The general stress component of it is something I also need to work on a lot. I'm VERY interested in the whole repressed emotions and inner child part of this. I have recognized my perfectionist tendencies for a while, and have been realizing more places in my life where I am likely a people pleaser and I may avoid some kinds of emotions and conflicts. What's interesting to me is along the lines of what both of you have brought up – if they're truly repressed emotions and my subconscious then, by definition, I can't access them or know what those emotions are. I can explore and speculate, but only in my conscious mind. Is the general idea that exploring and feeling your emotions, perhaps being more present and aware, helps not only with general life stress but also serves as an outlet for repressed and subconscious feelings?
  8. TG957

    TG957 Beloved Grand Eagle

    I would say the ability to look at yourself from the outsider's point of view aka mindfulness is the key. Whether it is getting to the bottom of your rage in a single shot like Baseball65 (pure Sarno's approach) or observing and understanding your own reactions/feelings towards daily life events and slowly correcting your own behavior (my approach) - it will all lead you to Rome. There is no ready answer, that's the puzzle you have to figure out on your own. Don't get frustrated or disappointed if it takes longer, because persistence pays off. I tried pure Sarno approach and could not find the rage itself, let alone the source of it. It has been 6 years, I still have not found it. But mindfulness and calming down my anxiety worked slowly, over a period of 2 years. I have been pain-free for 4 years now. It is trial and error, but conquering your fear is another key.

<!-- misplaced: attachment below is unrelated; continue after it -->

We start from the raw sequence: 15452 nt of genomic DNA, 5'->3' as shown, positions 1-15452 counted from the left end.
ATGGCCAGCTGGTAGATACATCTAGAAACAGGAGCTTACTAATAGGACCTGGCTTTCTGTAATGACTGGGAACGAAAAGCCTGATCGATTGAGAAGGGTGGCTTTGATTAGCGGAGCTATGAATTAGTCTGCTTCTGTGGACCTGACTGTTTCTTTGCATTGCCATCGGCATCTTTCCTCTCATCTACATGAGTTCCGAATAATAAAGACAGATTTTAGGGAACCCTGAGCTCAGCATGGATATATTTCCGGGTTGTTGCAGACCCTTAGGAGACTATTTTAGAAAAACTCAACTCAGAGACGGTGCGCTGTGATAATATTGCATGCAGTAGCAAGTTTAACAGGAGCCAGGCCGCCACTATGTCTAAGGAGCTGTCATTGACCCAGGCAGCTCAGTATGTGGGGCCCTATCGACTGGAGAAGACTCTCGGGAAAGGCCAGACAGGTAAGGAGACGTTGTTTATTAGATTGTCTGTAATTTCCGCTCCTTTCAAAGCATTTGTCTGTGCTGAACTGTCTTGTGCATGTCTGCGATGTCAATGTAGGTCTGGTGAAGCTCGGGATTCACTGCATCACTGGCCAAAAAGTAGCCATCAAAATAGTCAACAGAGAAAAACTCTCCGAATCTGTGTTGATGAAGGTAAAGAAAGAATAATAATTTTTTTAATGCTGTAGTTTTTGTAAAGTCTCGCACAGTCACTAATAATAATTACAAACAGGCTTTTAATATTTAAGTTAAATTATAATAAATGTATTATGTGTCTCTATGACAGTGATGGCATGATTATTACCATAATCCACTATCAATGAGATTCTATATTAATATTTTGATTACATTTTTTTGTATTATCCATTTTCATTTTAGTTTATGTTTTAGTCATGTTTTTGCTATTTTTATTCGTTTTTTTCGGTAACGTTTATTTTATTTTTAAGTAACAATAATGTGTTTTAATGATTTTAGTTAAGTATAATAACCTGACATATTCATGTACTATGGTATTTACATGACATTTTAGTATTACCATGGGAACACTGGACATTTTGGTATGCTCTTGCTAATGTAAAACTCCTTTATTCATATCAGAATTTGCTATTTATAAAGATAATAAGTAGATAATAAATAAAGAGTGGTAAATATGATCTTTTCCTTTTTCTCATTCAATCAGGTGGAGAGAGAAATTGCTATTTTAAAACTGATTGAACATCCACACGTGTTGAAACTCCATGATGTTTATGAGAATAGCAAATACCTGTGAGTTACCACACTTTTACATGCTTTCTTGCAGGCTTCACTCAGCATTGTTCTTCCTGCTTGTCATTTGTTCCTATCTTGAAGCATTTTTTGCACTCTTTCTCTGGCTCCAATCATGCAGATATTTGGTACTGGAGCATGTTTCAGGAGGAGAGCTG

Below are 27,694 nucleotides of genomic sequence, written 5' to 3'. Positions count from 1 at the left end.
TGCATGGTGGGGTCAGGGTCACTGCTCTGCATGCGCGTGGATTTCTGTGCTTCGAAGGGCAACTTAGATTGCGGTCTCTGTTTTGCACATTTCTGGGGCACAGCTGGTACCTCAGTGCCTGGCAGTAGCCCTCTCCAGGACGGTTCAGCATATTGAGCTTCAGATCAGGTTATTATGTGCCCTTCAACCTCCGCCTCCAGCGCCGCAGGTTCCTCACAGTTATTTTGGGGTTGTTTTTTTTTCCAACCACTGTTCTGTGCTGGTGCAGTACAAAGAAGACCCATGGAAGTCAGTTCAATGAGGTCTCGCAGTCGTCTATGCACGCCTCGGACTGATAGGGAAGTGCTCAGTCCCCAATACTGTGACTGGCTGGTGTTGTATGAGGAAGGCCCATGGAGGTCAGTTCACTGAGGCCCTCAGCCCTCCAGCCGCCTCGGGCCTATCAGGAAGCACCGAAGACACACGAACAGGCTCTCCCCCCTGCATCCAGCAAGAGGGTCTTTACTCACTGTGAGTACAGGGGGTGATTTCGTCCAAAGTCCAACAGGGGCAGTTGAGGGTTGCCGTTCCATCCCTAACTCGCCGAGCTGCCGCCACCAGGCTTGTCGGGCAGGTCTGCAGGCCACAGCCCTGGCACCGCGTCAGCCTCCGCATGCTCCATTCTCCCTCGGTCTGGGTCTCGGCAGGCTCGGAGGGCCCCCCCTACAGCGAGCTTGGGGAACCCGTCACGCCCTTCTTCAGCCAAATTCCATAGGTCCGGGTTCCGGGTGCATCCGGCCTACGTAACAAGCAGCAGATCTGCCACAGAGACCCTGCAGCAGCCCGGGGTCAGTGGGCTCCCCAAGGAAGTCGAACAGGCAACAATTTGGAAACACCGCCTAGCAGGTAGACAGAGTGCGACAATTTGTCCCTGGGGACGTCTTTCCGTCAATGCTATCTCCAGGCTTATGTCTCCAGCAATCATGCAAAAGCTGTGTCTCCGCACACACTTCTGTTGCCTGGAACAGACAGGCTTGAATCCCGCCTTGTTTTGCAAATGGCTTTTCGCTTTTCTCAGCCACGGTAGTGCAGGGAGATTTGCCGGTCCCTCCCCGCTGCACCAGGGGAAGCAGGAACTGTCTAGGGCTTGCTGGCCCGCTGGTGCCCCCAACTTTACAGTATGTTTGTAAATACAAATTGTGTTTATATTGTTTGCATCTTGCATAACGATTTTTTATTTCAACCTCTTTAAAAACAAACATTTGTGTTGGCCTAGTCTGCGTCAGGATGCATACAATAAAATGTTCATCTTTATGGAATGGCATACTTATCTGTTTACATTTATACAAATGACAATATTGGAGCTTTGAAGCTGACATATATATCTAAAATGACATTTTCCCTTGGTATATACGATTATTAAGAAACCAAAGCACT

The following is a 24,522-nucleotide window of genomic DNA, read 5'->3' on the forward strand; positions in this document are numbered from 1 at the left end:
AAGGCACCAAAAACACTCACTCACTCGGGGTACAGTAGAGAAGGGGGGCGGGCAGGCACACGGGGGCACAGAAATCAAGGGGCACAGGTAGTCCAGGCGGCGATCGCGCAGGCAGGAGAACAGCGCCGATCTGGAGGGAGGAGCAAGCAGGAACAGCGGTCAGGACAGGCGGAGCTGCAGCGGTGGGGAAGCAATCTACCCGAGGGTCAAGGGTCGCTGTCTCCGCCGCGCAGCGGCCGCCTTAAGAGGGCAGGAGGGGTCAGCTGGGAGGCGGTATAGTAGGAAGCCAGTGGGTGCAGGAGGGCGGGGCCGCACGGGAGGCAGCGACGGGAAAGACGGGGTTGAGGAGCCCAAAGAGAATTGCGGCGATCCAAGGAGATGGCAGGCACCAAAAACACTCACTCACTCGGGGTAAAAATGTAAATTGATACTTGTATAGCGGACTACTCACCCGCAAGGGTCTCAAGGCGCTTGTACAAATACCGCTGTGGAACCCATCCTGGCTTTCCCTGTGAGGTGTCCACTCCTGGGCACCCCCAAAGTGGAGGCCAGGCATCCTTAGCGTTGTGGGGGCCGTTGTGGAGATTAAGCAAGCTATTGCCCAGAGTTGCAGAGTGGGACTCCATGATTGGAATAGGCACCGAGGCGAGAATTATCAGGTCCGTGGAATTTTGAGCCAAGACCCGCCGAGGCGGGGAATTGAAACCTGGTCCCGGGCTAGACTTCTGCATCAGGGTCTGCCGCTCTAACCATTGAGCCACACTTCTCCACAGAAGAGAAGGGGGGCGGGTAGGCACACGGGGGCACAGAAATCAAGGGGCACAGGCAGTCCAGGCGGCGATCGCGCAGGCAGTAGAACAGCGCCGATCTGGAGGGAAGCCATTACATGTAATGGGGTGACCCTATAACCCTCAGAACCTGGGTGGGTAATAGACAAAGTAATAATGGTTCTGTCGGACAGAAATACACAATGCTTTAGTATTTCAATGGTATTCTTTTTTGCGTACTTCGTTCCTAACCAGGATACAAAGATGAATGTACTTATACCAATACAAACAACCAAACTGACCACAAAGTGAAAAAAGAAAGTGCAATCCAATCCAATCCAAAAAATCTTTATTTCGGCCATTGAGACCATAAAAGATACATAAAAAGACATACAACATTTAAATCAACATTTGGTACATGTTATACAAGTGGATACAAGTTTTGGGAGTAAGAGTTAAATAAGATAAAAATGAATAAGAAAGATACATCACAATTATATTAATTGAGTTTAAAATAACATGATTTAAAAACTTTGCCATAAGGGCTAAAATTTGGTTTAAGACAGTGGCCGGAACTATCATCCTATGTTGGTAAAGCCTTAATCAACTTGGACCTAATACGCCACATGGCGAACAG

Last edited: Dec 26, 2021
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  9. Cactusflower

    Cactusflower Beloved Grand Eagle

    Thank you @TG957 for your words of wisdom.

    @Baseball65, I re-read healing back pain and found this reference to ‘recurrent irritation’ - I can only find it mentioned once, so I missed or missed its importance.